Winter Operations

Winter Operations
Snow removal operation in Garrett County
A critical aspect of highway maintenance in winter is the effective and efficient control of snow and ice. The Maryland State Highway Administration (SHA) is keenly aware of its responsibility to provide safety and mobility for motorists on state-maintained roads during winter storms, and at the same time, do so in a cost-effective and environmentally sensitive manner.

Several years ago, SHA embarked on a major effort to reduce road salt usage and intensify environmentally friendly practices during winter operations. A nationally recognized team of winter operations experts performed a “Top-to Bottom” review of SHA operations. At the team’s recommendation, SHA adopted Opportunities for Improvement (OFI’s) such as increased proactive anti-icing (spraying salt brine on highways before the onset of frozen precipitation), close monitoring of salt application rates used by SHA and contract operators, and increased personnel training in “sensible salting” operations.

As SHA continues to implement the OFI’s, it’s seeing positive impacts. Anti-icing is now performed on most interstates and major corridors, increasing safety for more motorists across the state. Our maintenance shops track the salt usage of every snow plow operator, allowing SHA managers to identify plow operators who are getting the job done with lower amounts of salt. SHA empowers these “champions” to mentor others in sensible salting practices.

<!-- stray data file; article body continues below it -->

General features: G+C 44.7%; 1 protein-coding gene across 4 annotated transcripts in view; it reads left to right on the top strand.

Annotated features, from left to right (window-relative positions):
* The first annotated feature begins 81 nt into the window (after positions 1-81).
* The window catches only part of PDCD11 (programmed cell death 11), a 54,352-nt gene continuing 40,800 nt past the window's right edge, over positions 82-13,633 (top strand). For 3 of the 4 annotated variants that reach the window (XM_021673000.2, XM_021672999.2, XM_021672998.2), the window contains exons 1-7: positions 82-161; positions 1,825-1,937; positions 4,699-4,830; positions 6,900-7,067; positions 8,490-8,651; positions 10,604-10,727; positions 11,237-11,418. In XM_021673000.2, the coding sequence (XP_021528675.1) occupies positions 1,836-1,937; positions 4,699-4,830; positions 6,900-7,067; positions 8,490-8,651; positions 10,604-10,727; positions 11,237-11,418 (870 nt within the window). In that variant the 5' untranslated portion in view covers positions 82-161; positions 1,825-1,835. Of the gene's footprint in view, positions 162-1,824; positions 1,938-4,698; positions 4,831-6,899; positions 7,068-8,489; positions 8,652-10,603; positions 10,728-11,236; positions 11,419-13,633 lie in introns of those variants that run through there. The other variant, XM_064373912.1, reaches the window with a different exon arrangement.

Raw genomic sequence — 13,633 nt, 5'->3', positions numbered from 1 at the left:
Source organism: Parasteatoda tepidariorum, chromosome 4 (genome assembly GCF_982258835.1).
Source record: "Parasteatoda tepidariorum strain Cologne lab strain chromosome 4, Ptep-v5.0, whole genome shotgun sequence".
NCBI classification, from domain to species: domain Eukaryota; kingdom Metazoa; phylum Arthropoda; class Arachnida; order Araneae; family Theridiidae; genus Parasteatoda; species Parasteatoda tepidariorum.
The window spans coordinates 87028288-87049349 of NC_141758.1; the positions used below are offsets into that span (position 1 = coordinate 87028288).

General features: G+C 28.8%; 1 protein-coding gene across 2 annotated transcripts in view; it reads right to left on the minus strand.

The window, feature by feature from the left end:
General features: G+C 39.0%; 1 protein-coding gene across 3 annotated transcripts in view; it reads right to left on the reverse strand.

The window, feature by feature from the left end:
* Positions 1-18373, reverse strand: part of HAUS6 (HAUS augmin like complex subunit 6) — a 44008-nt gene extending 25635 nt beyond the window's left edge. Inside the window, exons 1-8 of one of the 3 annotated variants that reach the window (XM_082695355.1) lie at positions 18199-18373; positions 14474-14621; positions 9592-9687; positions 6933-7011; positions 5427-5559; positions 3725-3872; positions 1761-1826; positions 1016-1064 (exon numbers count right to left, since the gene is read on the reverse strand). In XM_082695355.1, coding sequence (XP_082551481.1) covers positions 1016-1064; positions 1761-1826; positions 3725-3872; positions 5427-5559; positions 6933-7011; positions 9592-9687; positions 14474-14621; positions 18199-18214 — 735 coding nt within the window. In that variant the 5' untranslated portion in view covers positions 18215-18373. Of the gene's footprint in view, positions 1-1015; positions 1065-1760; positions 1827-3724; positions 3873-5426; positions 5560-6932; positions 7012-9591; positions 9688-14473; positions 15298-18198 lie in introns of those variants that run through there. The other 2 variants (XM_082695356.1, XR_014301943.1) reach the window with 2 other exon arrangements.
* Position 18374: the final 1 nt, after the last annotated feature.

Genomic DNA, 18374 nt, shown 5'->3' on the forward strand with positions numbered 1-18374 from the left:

SHA continues to test and deploy new materials, equipment and strategies. SHA has expanded the use of salt brine that will increase anti-icing effectiveness, lessen salt usage and increase motorist safety. SHA has deployed snow fighting trucks fitted with larger front plows, side “wing” plows, and, in some cases, trailer-mounted tow plows. The equipment increases plowing effectiveness, resulting in a further reduction of salt application. Continuing deployment of an Automatic Vehicle Location (AVL) system will improve communications with plow trucks and allow better coordination of our resources.

SHA is continuing an initiative to expand the coverage and reliability of its Road Weather Information System (RWIS) sensor sites. These mini-weather stations provide up-to-date weather and road information to managers, allowing them to make timely and appropriate plowing and salting decisions.

SHA has learned a lot about how best practices can have positive safety, cost and environmental impacts. Many of these best practices formed the basis for the Statewide Salt Management Plan, created by SHA in conjunction with the Maryland Department of the Environment. The plan is one of the many ways that SHA is helping other state, county and municipal highway agencies fight winter storms.

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